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Why We Fight At the End of a Dynasty

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Fun Frolic and Midterms

by Christopher Chantrill
October 21, 2010 at 12:46 pm


WHEN YOUR team looks to do well in the playoffs it’s time to head down to the big-box store to buy a big-screen HDTV. But what do you do when your party looks to wipe the floor in the midterms?

The question is: When the results start rolling, how will the election rate against the Best All-time Midterms? Obviously there will be one helpful measurement. The MSM anchors will not be smiling too much on November 2, 2010.

But here’s a better way to go. Dial upusmidtermelections.com and check the stats. It’s got a table of all the US midterm elections going back to the first midterm in 1790.

Want to know the worst result ever for the Democrats? Click here, and usmidtermelections.com will show the midterm elections ranked by the worst Democratic results ever. Here’s a screenshot of the results. (Note: if you click a column heading you will get a reorder of the results.)

You can see that the worst Democratic outing was the 1894 midterms; the Democrats lost 112 seats. The election occurred in the aftermath of the Panic of 1893 and Grover Cleveland, a Democrat, was president.

The next worst result for Democrats was 1854. That was the year the Sen. Stephen Douglas (D-IL) pushed through the Kansas-Nebraska Act. His brilliant idea was to give the voters of Kansas and Nebraska the right to decide whether they wanted slavery or not. The voters didn’t think his idea was so brilliant and the Democrats lost 76 seats that year.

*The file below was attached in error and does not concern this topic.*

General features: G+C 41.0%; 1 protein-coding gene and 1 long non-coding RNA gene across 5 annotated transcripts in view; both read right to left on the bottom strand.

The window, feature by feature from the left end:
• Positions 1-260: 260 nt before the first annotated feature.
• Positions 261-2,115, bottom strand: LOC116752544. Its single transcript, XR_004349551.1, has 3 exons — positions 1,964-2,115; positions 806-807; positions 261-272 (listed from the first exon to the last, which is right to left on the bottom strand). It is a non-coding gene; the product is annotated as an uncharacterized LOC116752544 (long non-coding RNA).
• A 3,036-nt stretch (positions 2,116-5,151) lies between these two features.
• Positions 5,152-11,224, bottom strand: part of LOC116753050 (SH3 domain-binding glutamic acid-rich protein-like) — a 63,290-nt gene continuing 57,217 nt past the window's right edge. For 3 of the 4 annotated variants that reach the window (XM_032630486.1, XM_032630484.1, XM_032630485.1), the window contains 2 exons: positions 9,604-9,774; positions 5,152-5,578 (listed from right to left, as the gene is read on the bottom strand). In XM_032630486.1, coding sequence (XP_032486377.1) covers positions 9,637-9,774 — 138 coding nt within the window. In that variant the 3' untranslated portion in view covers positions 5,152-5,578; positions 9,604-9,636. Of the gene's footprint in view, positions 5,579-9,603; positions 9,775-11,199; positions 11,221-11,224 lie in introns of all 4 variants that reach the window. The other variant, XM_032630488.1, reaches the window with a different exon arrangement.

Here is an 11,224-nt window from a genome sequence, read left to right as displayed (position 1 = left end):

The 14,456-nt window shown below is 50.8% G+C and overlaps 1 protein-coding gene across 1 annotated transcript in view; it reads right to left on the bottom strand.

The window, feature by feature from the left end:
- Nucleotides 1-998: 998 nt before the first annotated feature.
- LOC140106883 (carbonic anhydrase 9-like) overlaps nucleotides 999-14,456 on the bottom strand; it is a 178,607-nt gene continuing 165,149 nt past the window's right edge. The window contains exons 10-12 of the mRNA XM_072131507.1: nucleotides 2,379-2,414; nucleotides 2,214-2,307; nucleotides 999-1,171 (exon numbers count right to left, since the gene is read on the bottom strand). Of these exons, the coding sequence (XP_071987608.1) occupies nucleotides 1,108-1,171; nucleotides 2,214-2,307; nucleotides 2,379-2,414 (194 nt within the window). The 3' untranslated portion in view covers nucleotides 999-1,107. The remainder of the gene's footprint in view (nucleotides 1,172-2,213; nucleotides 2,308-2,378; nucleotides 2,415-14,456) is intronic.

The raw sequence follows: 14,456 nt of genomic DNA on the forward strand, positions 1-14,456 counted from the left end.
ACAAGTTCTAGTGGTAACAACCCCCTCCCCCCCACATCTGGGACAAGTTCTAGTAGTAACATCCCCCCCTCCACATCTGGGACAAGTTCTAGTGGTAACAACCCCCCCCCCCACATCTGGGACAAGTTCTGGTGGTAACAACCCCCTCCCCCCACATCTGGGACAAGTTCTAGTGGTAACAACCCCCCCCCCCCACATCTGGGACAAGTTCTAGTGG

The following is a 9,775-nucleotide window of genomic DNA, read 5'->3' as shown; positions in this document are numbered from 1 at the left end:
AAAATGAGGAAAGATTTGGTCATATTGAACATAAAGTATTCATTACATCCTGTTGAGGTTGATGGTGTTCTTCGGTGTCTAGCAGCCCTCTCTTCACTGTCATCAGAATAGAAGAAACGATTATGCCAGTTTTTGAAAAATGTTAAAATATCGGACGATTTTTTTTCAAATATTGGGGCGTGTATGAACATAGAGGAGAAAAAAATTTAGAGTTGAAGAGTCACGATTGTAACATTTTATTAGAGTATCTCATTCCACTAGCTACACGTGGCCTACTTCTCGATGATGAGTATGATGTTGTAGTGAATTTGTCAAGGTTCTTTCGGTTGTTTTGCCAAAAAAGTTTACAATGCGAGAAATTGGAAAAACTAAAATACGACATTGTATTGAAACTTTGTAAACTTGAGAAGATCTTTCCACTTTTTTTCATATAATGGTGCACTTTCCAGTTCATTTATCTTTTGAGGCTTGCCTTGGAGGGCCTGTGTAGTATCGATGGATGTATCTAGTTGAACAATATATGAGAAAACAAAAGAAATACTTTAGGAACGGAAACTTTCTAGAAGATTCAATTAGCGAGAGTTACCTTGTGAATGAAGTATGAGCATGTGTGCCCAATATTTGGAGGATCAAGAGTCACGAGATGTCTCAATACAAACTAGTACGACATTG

Notice that the 76 seat loss represented almost half of the Democratic strength prior to the election. There were only 234 seats in the US House in 1854.

You might think that 1854 was a banner year for Republicans. So it was, in a way. The Republicans gained 37 seats, which is not so great unless you know the context. The 37-seat gain was from zero. Yes, the Republican Party got its start in 1854 due to grass-roots revulsion with the Kansas-Nebraska Act. It was built out of a dispersal draft of the Whigs, a party that couldn’t decide if it was anti-slavery.

That’s the beauty of usmidtermelections.com. It tips you off to the pivotal years in US politics. The story goes like this.

Every now and again one of the political parties completely misjudges the will of the American people. Its leaders pass unpopular bills and confidently predict that the American people will like it once they find out what is in it. A few months pass by and it looks like their party is going to take a drubbing in the polls. No problem, the experts say. This is not 1994 when the Republican surge took us by surprise. Oh, by the way, they add. Did you know that the opposition party is running a bunch of extremist whackos and is taking money from evil foreigners?

Let’s look at the midterm election results with the best Republican results at the top.

You can see that 1894 still rates #1. But the next best result is now 1938, the year that Americans gave up on the New Deal after it had given them a recession in the middle of the Great Depression. Then comes 1914. That was the year that the Republicans got over the 1912 split between Theodore Roosevelt and President William Howard Taft. The glorious Gingrich election of 1994 is only the fifth best.

You can see that the Sunday forecast from realclearpolitics.com for a 53-seat Republican pickup in the November 2 election is not exactly record-breaking stuff. But I am not discouraged. In my view, everyone is low-balling their prediction. If you are a Democrat you don’t want to discourage the troops. If you are a Republican you don’t want your troops to get cocky. If you are a pollster you have don’t want to look reckless.